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Sustaining Water Infrastructure, After the Gold Rush

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Much of the infrastructure in the City of Dunedin, New Zealand, was developed during the boom years following the discovery of gold in the region in the 1860s. Subsequent periods of population decline and recession left a legacy of ageing infrastructure and substantial deferred investments in water renewals, which presented a significant problem for the current generation to address. To sustainably meet the present and future needs of the city, a new approach to the planning and management of the water infrastructure was required. The approach by the Dunedin City Council (DCC) to resolve the issue, comprised of four key steps; creation of a business improvement plan, development of a ‘Three-Waters Strategy’. (water, wastewater and stormwater), international benchmarking, and a comprehensive review of governance arrangements. Through the Three-Waters Strategy development work, and the knowledge gained by building integrated hydraulic models of the three-waters on a common modelling platform, a significant improvement in business performance was achieved.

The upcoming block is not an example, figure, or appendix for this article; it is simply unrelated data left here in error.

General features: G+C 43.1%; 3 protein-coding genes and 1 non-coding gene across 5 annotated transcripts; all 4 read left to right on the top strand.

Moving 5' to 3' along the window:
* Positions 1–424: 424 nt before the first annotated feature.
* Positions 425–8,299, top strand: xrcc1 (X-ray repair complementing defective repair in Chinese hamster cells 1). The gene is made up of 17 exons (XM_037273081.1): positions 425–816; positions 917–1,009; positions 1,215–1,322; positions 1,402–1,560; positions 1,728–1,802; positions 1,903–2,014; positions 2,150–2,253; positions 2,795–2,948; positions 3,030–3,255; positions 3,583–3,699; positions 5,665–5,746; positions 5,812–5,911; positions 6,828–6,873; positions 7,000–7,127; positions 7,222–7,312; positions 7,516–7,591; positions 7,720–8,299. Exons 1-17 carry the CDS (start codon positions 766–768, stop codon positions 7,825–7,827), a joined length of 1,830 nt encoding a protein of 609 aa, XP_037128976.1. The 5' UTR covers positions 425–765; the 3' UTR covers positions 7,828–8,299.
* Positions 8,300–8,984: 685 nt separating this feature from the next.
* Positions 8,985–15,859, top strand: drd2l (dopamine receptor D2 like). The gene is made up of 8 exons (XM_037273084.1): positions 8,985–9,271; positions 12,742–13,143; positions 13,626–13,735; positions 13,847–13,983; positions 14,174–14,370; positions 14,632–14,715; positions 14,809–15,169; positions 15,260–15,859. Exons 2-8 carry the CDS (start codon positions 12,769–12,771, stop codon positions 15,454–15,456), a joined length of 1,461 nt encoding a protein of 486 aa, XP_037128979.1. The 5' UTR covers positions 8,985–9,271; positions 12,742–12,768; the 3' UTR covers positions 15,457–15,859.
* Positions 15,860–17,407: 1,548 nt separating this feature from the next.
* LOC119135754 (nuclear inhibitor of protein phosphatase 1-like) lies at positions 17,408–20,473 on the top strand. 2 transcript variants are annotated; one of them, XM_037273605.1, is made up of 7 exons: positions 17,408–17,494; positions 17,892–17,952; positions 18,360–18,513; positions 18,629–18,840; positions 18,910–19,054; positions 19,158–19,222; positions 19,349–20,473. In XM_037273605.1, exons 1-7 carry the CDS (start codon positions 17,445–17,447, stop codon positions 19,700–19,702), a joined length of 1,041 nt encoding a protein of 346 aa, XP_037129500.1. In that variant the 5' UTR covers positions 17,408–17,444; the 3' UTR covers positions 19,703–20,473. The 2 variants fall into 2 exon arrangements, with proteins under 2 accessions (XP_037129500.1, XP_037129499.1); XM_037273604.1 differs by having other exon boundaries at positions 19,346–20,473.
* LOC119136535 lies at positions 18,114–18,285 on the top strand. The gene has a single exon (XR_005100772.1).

Keywords: Water; advanced asset management; ageing infrastructure; governance; modelling; optimised decision-making; strategic management; sustainability; three-waters; utility planning

Document Type: Research Article


Publication date: January 1, 2011

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  • Proceedings of the Water Environment Federation is an archive of papers published in the proceedings of the annual Water Environment Federation® Technical Exhibition and Conference (WEFTEC® ) and specialty conferences held since the year 2000. These proceedings are not peer reviewed.

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